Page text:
One thing I see with RCB time and again is their body language. When they are batting, they look like million dollars, but it’s a completely different scenario when they take the field. 2-3 boundaries and the looks suggest ‘here we go again’. You can look at Kohli’s eyes and predict how the team is performing. RCB for me is two extremes – Overjoyed or Down and Out, more reactive than any other team and has frequent change of personnel. They can take a leaf out of CSK and MI both in terms of leadership and settling in on a core team.

Match 4 – RR vs CSK

33 Sixes! 416 Runs! Shorter boundaries were back and it was carnage in Sharjah!

Stars of the match: Sanju Samson, Rahul Tewatia, Steve Smith, Jofra Archer, Faf DuPlessis and Sam Curran

There is something about Sanju Samson – the fluidity, time to play all the shots, the ease with which he clears the fence is truly special. He is very similar to a Rohit Sharma – very easy on the eye, attractive batting, doesn’t muscle the ball, but the ball travels a fair distance. His innings today reminded everyone of the talent he possesses, but he has to be more consistent like a Sharma now. For me, after Dhoni’s exit, Sanju Samson is the best wicket keeper batsman in the country.

The experienced CSK spinners completely missed their line and length and that’s where a fairly inexperienced Rahul Tewatia outclassed them. Steve Smith gave good company to Samson though he was lucky to survive two close calls. Archer gave a much needed finishing kick for RR against a clueless Ngidi. DuPlessis scored a good 70, but wasn’t enough to see his team through. Sam Curran tried his best by picking up 3 wickets and a good cameo with the bat.

If you had missed the match and just saw the scorecard, you would have felt that the match was close, but it wasn’t the case. CSK was never in the hunt – they lacked intent. It was strange to see how their innings progressed. Murali Vijay who clearly looked uncertain about his place in the team lacked any conviction in his stroke play. Some decisions from CSK were baffling to say the least – Dhoni’s batting order, the debutant Gaikwad sent in at a time when the run rate was too hot to handle (You could argue that, the same was provided as an experience for the youngster, but I’m sorry, there was a game to be won), the late charge when the match was literally done and dusted. It was too early to think about net run rate and they should have gone for the win. When Samson was whacking the spinners, they were not taken out, continued serving him half-vollies and that burst ensured that RR got to a good score.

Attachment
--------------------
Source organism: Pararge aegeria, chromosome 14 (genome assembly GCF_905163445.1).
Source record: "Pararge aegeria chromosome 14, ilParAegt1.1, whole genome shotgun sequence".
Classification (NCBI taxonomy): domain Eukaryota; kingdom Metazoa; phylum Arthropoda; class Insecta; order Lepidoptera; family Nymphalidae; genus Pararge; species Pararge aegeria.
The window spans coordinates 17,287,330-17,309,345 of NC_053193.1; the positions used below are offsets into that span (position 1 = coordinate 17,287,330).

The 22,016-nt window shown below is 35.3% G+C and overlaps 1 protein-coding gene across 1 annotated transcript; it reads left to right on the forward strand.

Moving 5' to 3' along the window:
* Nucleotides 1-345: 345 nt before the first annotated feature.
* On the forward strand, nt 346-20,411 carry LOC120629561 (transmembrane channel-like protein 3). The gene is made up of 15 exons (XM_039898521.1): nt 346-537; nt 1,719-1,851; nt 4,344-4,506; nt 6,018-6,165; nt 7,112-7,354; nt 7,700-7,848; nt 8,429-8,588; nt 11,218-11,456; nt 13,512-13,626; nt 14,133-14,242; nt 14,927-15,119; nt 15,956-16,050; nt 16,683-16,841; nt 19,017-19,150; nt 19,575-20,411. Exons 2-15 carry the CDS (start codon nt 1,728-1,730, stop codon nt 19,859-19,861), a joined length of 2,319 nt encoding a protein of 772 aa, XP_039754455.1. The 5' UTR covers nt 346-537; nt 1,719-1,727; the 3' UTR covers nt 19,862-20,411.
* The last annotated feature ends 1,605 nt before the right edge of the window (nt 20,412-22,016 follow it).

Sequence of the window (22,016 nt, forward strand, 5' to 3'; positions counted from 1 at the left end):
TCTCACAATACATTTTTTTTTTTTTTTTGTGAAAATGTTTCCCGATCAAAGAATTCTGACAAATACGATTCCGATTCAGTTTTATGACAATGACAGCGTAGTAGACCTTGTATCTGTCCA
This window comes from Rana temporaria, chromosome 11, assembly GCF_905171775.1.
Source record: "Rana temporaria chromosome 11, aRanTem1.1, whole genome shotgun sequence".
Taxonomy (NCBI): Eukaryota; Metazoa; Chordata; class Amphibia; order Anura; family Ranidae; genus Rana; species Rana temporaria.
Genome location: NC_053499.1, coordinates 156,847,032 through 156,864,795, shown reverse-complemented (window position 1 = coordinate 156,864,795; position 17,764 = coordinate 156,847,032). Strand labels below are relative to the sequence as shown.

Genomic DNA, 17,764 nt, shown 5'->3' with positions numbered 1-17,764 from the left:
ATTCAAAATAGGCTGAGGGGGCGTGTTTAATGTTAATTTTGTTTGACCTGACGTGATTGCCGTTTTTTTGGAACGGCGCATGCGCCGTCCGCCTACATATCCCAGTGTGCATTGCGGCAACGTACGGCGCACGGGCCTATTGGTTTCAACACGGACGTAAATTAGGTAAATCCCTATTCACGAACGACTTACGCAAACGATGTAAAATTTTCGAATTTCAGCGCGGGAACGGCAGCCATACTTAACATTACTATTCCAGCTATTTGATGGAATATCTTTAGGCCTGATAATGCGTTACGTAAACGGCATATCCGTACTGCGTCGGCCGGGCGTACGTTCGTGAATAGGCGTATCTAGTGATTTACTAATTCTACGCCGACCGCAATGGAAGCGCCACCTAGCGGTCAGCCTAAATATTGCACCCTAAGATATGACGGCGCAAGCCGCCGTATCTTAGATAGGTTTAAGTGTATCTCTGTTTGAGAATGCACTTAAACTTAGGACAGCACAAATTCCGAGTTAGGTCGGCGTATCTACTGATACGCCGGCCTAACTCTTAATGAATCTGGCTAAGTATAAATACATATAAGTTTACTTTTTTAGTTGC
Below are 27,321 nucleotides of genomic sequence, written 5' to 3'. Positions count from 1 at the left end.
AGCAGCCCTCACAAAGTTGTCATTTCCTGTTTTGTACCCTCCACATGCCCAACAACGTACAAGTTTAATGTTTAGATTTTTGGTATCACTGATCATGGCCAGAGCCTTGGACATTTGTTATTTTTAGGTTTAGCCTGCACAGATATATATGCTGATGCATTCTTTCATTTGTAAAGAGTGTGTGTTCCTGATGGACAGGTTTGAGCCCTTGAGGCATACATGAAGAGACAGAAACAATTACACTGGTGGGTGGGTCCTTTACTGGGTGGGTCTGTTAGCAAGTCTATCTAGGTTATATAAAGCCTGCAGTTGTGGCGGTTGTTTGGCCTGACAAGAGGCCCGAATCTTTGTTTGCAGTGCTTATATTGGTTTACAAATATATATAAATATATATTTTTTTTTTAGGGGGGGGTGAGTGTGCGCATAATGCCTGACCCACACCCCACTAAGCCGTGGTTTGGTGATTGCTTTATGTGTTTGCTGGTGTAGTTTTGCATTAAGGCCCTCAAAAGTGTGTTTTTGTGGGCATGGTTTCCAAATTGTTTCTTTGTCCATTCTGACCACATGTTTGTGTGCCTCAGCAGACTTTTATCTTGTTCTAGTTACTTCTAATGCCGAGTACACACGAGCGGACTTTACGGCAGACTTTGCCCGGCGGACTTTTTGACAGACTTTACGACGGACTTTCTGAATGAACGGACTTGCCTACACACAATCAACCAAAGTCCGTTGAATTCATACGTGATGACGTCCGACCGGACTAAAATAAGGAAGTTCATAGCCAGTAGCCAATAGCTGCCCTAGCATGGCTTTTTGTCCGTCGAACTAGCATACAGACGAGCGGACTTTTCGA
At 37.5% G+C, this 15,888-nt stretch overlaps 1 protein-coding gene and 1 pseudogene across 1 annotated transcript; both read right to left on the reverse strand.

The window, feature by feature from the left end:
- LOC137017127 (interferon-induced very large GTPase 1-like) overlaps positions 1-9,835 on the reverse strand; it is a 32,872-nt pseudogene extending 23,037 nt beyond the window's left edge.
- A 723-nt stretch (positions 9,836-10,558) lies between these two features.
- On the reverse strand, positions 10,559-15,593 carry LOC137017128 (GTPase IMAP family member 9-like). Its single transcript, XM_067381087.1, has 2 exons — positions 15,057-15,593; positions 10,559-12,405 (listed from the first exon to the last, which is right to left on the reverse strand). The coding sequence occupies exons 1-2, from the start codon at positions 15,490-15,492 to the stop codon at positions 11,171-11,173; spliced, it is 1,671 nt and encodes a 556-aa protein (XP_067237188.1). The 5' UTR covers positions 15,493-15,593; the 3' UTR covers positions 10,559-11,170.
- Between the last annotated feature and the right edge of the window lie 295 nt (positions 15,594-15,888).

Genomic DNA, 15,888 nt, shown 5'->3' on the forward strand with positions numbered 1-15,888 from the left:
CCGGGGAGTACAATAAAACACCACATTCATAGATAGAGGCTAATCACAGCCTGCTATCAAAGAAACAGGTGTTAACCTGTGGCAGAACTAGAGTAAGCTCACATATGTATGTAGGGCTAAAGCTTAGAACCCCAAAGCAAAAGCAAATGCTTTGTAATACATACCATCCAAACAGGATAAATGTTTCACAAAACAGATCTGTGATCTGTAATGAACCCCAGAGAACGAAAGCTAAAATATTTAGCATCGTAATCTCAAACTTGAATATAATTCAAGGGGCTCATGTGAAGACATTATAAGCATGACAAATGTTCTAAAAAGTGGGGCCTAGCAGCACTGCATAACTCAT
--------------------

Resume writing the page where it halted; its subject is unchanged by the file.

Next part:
The image of the day was the youngster Yashasvi Jaiswal folding hands and greeting MS Dhoni.

Match 5 – KKR vs MI

KKR’s record against MI is poor, especially the last 4 years have been almost one-sided affairs. Their first match this season was no different. KKR looked rusty in all the departments.

Starts of the match: Rohit Sharma, Shivam Mavi, Suryakumar Yadav and all the main bowlers of MI

Barring Shivam Mavi who was very good under the circumstances, the rest of the bowlers hardly troubled MI. The execution of short balls from MI was spot on and that’s where KKR faltered. Rohit Sharma was back with his favourite pull shots and along with Suryakumar Yadav, smashed KKR all over the park. The million-dollar boy, Pat Cummins had a day to forget even though he took Bumrah apart hitting 4 sixes.

KKR had some interesting player releases off late- Robin Uthappa who did so well for them batting up the order (he was slotted down the order recently which didn’t work out) and Suryakumar Yadav. Narine off late has been tried at different slots in batting order, and now Shubman Gill is opening with him. Gill is a fantastic talent, but he has to rotate strike more often to not let himself under pressure. Chasing a massive score, the first maiden over from Trent Boult, was backed up by tight bowling from Pattinson which put pressure on the openers resulting in them losing their wickets. KKR was never able to catch up with the run rate.

KKR off late has been heavily reliant on Andre Russel to bail them out of trouble – You can’t expect him to straightaway come and score 14-15 runs per over every match!

So, now that we have got a look in at all the teams taking the field, I am sharing some of my personal favourites of the week.

Favourites of the week

  • Favourite Match: DC vs KXIP
  • Favourite Bowler: Mohammed Shami – 4-0-15-3 against DC
  • Favourite Batsman: Mayank Agarwal – 89(60) against DC (Sanju Samson was stunning, but I picked Mayank considering the situation which he was in)
  • Favourite Fielder: Faf DuPlessis
  • Favourite All-rounder: Sam Curran
  • Emerging Talents: Ravi Bishnoi and Devdutt Padikkal